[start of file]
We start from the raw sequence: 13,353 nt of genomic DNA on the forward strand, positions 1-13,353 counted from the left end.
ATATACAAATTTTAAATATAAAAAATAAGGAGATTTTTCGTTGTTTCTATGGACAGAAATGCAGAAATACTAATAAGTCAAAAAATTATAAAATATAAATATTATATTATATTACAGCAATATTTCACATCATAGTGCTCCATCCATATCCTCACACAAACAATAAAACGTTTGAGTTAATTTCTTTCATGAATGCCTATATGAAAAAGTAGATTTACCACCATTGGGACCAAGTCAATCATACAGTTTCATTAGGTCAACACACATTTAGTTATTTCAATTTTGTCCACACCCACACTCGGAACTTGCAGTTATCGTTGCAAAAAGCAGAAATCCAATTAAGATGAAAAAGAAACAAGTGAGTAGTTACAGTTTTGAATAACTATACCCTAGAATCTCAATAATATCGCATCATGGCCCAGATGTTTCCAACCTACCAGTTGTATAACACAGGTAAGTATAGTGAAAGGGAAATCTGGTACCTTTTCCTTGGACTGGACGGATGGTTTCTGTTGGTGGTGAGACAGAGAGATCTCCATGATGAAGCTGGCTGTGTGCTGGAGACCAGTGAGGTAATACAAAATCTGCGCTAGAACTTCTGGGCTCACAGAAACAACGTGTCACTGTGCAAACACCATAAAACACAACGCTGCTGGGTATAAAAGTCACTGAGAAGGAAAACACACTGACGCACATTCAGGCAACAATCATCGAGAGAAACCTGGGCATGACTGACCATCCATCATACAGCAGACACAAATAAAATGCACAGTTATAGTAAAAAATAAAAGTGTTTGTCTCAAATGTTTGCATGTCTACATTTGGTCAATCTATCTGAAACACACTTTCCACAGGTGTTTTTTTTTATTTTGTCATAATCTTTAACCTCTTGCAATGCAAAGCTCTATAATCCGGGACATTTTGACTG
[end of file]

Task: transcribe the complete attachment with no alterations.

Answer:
We start from the raw sequence: 13,353 nt of genomic DNA on the forward strand, positions 1-13,353 counted from the left end.
ATATACAAATTTTAAATATAAAAAATAAGGAGATTTTTCGTTGTTTCTATGGACAGAAATGCAGAAATACTAATAAGTCAAAAAATTATAAAATATAAATATTATATTATATTACAGCAATATTTCACATCATAGTGCTCCATCCATATCCTCACACAAACAATAAAACGTTTGAGTTAATTTCTTTCATGAATGCCTATATGAAAAAGTAGATTTACCACCATTGGGACCAAGTCAATCATACAGTTTCATTAGGTCAACACACATTTAGTTATTTCAATTTTGTCCACACCCACACTCGGAACTTGCAGTTATCGTTGCAAAAAGCAGAAATCCAATTAAGATGAAAAAGAAACAAGTGAGTAGTTACAGTTTTGAATAACTATACCCTAGAATCTCAATAATATCGCATCATGGCCCAGATGTTTCCAACCTACCAGTTGTATAACACAGGTAAGTATAGTGAAAGGGAAATCTGGTACCTTTTCCTTGGACTGGACGGATGGTTTCTGTTGGTGGTGAGACAGAGAGATCTCCATGATGAAGCTGGCTGTGTGCTGGAGACCAGTGAGGTAATACAAAATCTGCGCTAGAACTTCTGGGCTCACAGAAACAACGTGTCACTGTGCAAACACCATAAAACACAACGCTGCTGGGTATAAAAGTCACTGAGAAGGAAAACACACTGACGCACATTCAGGCAACAATCATCGAGAGAAACCTGGGCATGACTGACCATCCATCATACAGCAGACACAAATAAAATGCACAGTTATAGTAAAAAATAAAAGTGTTTGTCTCAAATGTTTGCATGTCTACATTTGGTCAATCTATCTGAAACACACTTTCCACAGGTGTTTTTTTTTATTTTGTCATAATCTTTAACCTCTTGCAATGCAAAGCTCTATAATCCGGGACATTTTGACTG